Adam Ferguson

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"Liberty results, we say, from the government of laws; and we are apt to consider statutes, not merely as the resolutions and maxims of a people determined to be free, not as the writings by which their rights are kept on record; but as a power erected to guard them, and as a barrier which the caprice of man cannot transgress."

Adam Ferguson, also known as Ferguson of Raith (June 20, 1723 - February 22, 1816) was a philosopher and historian of the Scottish Enlightenment, and is regarded as one of the founding fathers of sociology. Ferguson succeeded David Hume as librarian to the Faculty of Advocates in Edinburgh. He held successive chairs at the University of Edinburgh, first in Natural Philosophy, then in Moral Philosophy and Pneumatics. In 1767, he published his masterpiece, the Essay on Civil Society.

Life

Born at Logierait in Atholl, Perthshire, Scotland, Adam Ferguson was educated at Perth grammar school and at the University of St Andrews. In 1745, owing to his knowledge of Gaelic, he was appointed as deputy chaplain of The Black Watch; his license to preach was granted by special dispensation as he had not completed the required six years of theological study. He was a politically minded preacher, outspoken in his denunciation of the Pope, France, and the House of Stuart. At the Battle of Fontenoy in Belgium (1745), Ferguson is said to have fought in the ranks throughout the day, and refused to leave the field, though ordered to do so by his colonel; this account is disputed. Nevertheless, he did well, becoming principal chaplain in 1746. He continued attached to the regiment till 1754, when he left the clergy to concentrate on literary pursuits.

After living in Leipzig for a time, he returned to University of Edinburgh where in 1757 he succeeded David Hume as librarian to the Faculty of Advocates, but soon relinquished this office on becoming tutor to the family of the Earl of Bute. In 1759, he was appointed professor of natural philosophy in the University of Edinburgh, and in 1764 transferred to the chair of "pneumatics" (mental philosophy) "and moral philosophy."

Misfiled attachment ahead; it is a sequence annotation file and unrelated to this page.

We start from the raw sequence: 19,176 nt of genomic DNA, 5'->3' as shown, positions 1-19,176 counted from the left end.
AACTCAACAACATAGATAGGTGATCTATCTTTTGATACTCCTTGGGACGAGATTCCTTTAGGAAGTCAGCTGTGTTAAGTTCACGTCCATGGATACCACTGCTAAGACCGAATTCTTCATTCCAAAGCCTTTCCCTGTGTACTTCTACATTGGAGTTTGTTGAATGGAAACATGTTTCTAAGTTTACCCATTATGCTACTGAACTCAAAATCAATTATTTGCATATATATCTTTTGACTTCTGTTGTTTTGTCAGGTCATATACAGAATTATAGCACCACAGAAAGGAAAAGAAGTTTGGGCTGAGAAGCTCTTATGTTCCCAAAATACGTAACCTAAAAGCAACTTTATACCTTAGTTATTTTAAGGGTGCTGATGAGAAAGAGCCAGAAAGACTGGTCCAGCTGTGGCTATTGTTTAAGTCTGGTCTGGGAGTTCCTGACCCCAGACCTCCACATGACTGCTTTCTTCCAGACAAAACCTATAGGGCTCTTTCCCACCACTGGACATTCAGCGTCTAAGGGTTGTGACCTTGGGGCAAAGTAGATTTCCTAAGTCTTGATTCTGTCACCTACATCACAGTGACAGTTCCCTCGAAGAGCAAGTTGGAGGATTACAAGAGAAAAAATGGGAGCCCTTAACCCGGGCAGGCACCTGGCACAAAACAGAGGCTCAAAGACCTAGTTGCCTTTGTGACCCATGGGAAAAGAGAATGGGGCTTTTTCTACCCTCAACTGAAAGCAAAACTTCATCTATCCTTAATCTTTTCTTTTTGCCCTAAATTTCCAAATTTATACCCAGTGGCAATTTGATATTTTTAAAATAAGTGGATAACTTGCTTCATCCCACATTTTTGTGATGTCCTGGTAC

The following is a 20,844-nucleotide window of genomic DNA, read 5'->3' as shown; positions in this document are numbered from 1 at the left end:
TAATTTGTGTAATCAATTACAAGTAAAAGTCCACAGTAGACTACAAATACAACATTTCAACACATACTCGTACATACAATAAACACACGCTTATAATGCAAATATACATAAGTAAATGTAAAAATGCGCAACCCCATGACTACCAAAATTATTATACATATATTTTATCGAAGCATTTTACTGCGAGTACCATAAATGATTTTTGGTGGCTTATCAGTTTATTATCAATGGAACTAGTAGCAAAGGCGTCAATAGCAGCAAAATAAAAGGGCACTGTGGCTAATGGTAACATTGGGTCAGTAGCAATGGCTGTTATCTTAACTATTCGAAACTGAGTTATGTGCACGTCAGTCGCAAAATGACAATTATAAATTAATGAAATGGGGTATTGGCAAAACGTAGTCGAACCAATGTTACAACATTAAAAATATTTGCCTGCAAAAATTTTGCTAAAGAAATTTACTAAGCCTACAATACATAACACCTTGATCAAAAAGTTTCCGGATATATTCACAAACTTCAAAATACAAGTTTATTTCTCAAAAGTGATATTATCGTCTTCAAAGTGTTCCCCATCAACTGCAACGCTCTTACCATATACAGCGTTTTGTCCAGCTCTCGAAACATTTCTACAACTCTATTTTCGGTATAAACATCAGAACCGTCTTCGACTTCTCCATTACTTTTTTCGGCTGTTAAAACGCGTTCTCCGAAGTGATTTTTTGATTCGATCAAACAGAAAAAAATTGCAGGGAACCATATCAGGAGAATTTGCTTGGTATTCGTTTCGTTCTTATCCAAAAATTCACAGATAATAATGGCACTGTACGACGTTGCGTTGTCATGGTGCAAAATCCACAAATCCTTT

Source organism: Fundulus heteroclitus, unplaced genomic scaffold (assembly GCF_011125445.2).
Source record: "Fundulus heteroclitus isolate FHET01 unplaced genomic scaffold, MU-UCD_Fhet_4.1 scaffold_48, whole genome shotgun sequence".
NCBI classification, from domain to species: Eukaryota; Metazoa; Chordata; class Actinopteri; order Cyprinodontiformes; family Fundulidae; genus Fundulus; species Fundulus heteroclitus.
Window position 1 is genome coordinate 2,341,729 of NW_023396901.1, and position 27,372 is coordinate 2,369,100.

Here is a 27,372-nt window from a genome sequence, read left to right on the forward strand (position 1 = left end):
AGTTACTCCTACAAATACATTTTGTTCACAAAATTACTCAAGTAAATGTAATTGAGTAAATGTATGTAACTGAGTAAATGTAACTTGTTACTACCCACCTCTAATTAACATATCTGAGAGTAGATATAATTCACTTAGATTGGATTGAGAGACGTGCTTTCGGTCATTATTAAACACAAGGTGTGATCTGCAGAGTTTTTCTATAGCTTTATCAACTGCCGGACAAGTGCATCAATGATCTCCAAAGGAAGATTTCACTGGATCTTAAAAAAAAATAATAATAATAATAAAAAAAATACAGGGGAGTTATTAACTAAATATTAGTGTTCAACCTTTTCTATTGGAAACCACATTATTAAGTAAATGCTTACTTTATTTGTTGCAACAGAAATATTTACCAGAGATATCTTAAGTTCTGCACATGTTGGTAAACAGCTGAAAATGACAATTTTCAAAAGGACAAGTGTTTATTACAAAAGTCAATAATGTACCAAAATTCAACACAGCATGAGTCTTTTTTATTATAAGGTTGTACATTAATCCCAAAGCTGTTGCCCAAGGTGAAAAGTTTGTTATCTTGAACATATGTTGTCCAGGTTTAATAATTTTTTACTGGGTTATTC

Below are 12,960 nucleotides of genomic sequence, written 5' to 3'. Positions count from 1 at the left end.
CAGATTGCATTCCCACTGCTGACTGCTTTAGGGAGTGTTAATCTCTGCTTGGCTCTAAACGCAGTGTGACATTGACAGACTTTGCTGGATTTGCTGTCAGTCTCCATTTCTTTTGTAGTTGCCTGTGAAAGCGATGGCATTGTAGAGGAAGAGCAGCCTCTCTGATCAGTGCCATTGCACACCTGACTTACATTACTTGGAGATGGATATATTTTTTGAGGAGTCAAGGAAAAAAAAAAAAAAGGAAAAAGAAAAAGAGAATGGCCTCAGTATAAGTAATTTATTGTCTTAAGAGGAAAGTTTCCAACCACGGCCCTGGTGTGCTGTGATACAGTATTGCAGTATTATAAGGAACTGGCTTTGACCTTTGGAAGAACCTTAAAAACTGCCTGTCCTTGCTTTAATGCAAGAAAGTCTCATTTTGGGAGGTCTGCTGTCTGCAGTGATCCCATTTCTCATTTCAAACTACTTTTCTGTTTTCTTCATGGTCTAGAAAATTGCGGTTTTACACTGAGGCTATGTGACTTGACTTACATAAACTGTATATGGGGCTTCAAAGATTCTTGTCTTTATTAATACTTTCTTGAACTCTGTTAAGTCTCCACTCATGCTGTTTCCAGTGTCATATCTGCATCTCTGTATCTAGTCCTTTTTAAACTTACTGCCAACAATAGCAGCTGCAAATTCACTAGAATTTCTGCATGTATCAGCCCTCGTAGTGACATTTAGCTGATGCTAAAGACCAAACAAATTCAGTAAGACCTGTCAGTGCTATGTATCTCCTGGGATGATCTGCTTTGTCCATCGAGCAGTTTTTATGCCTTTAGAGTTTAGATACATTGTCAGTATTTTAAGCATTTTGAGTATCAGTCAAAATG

In 1767, against Hume's advice, he published his Essay on the History of Civil Society, which was well received and translated into several European languages. In the mid 1770's he traveled again to the Continent and met Voltaire. He was a founder member of The Poker Club, a discussion society whose members included many of the major intellectuals of the Scottish Enlightenment, formed to "stir up" the issue of a citizen militia as a defence against the threat posed by the French support of the Jacobite cause, and to assert Scotland's loyalty to the Union with England. In 1776, his (anonymous) pamphlet on the American Revolution appeared in opposition to Dr Richard Price's Observations on the Nature of Civil Liberty, in which he sympathized with the views of the British parliament. In 1778, he was appointed secretary to the Carlisle Commission which tried unsuccessfully to negotiate an arrangement with the American colonies, engaged in revolution.

In 1783 his History of the Progress and Termination of the Roman Republic was published. Ferguson believed that the history of the Roman Republic during the period of their greatness formed a practical illustration of those ethical and political doctrines in which he was particularly interested. Tired of teaching, he resigned his professorship in 1785, and devoted himself to revising his lectures, which he published (1792) under the title of Principles of Moral and Political Science.

In his seventieth year, Ferguson, intending to prepare a new edition of the history, visited Italy and some of the principal cities of Europe. From 1795 he resided successively at the old castle of Neidpath near Peebles, at Hallyards on Manor Water and at St Andrews, where he died on February 22, 1816.

Thought